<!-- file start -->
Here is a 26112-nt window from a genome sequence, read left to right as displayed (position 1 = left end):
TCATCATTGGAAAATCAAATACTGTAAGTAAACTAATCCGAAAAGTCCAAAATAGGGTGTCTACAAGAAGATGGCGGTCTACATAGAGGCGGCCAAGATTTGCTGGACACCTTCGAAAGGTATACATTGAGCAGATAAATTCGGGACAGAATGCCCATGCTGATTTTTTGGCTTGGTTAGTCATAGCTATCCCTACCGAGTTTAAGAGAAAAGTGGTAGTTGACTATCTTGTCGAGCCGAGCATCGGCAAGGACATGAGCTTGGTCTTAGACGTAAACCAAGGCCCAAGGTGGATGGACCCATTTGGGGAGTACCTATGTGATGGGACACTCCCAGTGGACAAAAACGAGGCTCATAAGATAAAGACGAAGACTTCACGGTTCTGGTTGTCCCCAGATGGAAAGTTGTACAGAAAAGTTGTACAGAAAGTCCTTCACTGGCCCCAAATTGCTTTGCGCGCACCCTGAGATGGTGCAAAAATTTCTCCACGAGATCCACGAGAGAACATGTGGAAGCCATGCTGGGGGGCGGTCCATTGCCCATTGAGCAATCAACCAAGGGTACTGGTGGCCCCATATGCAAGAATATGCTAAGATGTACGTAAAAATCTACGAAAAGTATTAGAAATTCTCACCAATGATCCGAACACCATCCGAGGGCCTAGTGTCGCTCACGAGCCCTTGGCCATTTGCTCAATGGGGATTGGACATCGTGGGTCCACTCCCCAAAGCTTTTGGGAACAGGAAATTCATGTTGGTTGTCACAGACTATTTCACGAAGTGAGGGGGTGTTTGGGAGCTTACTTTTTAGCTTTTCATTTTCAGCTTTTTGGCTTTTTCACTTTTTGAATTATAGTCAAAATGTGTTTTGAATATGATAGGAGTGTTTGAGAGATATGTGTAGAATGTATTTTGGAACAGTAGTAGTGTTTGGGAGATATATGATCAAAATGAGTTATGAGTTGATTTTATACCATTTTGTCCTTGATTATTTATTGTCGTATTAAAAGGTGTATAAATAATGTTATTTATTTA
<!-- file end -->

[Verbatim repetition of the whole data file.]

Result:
Here is a 26112-nt window from a genome sequence, read left to right as displayed (position 1 = left end):
TCATCATTGGAAAATCAAATACTGTAAGTAAACTAATCCGAAAAGTCCAAAATAGGGTGTCTACAAGAAGATGGCGGTCTACATAGAGGCGGCCAAGATTTGCTGGACACCTTCGAAAGGTATACATTGAGCAGATAAATTCGGGACAGAATGCCCATGCTGATTTTTTGGCTTGGTTAGTCATAGCTATCCCTACCGAGTTTAAGAGAAAAGTGGTAGTTGACTATCTTGTCGAGCCGAGCATCGGCAAGGACATGAGCTTGGTCTTAGACGTAAACCAAGGCCCAAGGTGGATGGACCCATTTGGGGAGTACCTATGTGATGGGACACTCCCAGTGGACAAAAACGAGGCTCATAAGATAAAGACGAAGACTTCACGGTTCTGGTTGTCCCCAGATGGAAAGTTGTACAGAAAAGTTGTACAGAAAGTCCTTCACTGGCCCCAAATTGCTTTGCGCGCACCCTGAGATGGTGCAAAAATTTCTCCACGAGATCCACGAGAGAACATGTGGAAGCCATGCTGGGGGGCGGTCCATTGCCCATTGAGCAATCAACCAAGGGTACTGGTGGCCCCATATGCAAGAATATGCTAAGATGTACGTAAAAATCTACGAAAAGTATTAGAAATTCTCACCAATGATCCGAACACCATCCGAGGGCCTAGTGTCGCTCACGAGCCCTTGGCCATTTGCTCAATGGGGATTGGACATCGTGGGTCCACTCCCCAAAGCTTTTGGGAACAGGAAATTCATGTTGGTTGTCACAGACTATTTCACGAAGTGAGGGGGTGTTTGGGAGCTTACTTTTTAGCTTTTCATTTTCAGCTTTTTGGCTTTTTCACTTTTTGAATTATAGTCAAAATGTGTTTTGAATATGATAGGAGTGTTTGAGAGATATGTGTAGAATGTATTTTGGAACAGTAGTAGTGTTTGGGAGATATATGATCAAAATGAGTTATGAGTTGATTTTATACCATTTTGTCCTTGATTATTTATTGTCGTATTAAAAGGTGTATAAATAATGTTATTTATTTA